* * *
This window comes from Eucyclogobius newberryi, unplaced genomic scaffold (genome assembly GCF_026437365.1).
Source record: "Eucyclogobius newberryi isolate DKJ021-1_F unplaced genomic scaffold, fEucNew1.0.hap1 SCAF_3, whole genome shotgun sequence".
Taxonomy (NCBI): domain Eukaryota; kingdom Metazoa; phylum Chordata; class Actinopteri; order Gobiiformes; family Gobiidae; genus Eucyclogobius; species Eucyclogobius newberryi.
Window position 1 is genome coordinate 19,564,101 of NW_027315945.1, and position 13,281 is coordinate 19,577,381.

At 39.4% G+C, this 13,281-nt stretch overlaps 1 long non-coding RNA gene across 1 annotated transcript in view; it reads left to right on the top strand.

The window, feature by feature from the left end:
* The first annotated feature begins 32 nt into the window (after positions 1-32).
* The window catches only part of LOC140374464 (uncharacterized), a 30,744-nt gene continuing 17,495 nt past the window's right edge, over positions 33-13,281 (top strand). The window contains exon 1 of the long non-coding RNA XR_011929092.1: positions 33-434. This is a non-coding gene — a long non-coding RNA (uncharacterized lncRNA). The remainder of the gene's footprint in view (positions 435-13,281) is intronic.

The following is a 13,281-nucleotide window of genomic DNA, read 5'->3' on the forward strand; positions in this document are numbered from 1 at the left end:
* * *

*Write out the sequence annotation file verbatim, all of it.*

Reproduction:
This window comes from Eucyclogobius newberryi, unplaced genomic scaffold (genome assembly GCF_026437365.1).
Source record: "Eucyclogobius newberryi isolate DKJ021-1_F unplaced genomic scaffold, fEucNew1.0.hap1 SCAF_3, whole genome shotgun sequence".
Taxonomy (NCBI): domain Eukaryota; kingdom Metazoa; phylum Chordata; class Actinopteri; order Gobiiformes; family Gobiidae; genus Eucyclogobius; species Eucyclogobius newberryi.
Window position 1 is genome coordinate 19,564,101 of NW_027315945.1, and position 13,281 is coordinate 19,577,381.

At 39.4% G+C, this 13,281-nt stretch overlaps 1 long non-coding RNA gene across 1 annotated transcript in view; it reads left to right on the top strand.

The window, feature by feature from the left end:
* The first annotated feature begins 32 nt into the window (after positions 1-32).
* The window catches only part of LOC140374464 (uncharacterized), a 30,744-nt gene continuing 17,495 nt past the window's right edge, over positions 33-13,281 (top strand). The window contains exon 1 of the long non-coding RNA XR_011929092.1: positions 33-434. This is a non-coding gene — a long non-coding RNA (uncharacterized lncRNA). The remainder of the gene's footprint in view (positions 435-13,281) is intronic.

The following is a 13,281-nucleotide window of genomic DNA, read 5'->3' on the forward strand; positions in this document are numbered from 1 at the left end: